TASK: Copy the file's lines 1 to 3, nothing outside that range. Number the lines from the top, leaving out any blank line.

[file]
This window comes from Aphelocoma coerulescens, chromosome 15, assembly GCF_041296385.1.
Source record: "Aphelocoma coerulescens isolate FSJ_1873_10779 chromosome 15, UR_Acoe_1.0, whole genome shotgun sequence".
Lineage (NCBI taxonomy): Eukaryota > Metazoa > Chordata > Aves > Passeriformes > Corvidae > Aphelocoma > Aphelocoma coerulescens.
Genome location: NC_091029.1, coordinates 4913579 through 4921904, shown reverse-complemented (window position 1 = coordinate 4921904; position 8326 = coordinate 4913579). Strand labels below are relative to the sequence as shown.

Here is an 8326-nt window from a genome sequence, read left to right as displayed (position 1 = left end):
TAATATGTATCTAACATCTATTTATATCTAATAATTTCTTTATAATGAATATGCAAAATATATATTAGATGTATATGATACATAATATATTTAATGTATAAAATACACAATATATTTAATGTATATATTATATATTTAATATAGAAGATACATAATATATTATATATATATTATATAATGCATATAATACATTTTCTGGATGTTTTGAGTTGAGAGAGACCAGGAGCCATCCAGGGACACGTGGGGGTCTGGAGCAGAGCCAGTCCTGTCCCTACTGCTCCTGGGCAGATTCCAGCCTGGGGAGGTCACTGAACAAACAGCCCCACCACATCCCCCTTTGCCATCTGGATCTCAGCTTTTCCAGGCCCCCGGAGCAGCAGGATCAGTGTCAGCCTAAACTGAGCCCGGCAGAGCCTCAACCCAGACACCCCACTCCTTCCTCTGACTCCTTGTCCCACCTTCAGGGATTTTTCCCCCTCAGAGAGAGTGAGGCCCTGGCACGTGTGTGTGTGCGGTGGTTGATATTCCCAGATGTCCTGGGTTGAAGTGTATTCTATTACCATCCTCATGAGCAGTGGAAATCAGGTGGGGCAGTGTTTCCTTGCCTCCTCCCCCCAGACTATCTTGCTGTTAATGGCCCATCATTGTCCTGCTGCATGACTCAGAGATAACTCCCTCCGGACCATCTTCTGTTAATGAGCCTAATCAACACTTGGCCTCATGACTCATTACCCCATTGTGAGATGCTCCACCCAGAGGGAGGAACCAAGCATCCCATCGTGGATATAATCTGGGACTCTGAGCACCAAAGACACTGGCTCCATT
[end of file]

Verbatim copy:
This window comes from Aphelocoma coerulescens, chromosome 15, assembly GCF_041296385.1.
Source record: "Aphelocoma coerulescens isolate FSJ_1873_10779 chromosome 15, UR_Acoe_1.0, whole genome shotgun sequence".
Lineage (NCBI taxonomy): Eukaryota > Metazoa > Chordata > Aves > Passeriformes > Corvidae > Aphelocoma > Aphelocoma coerulescens.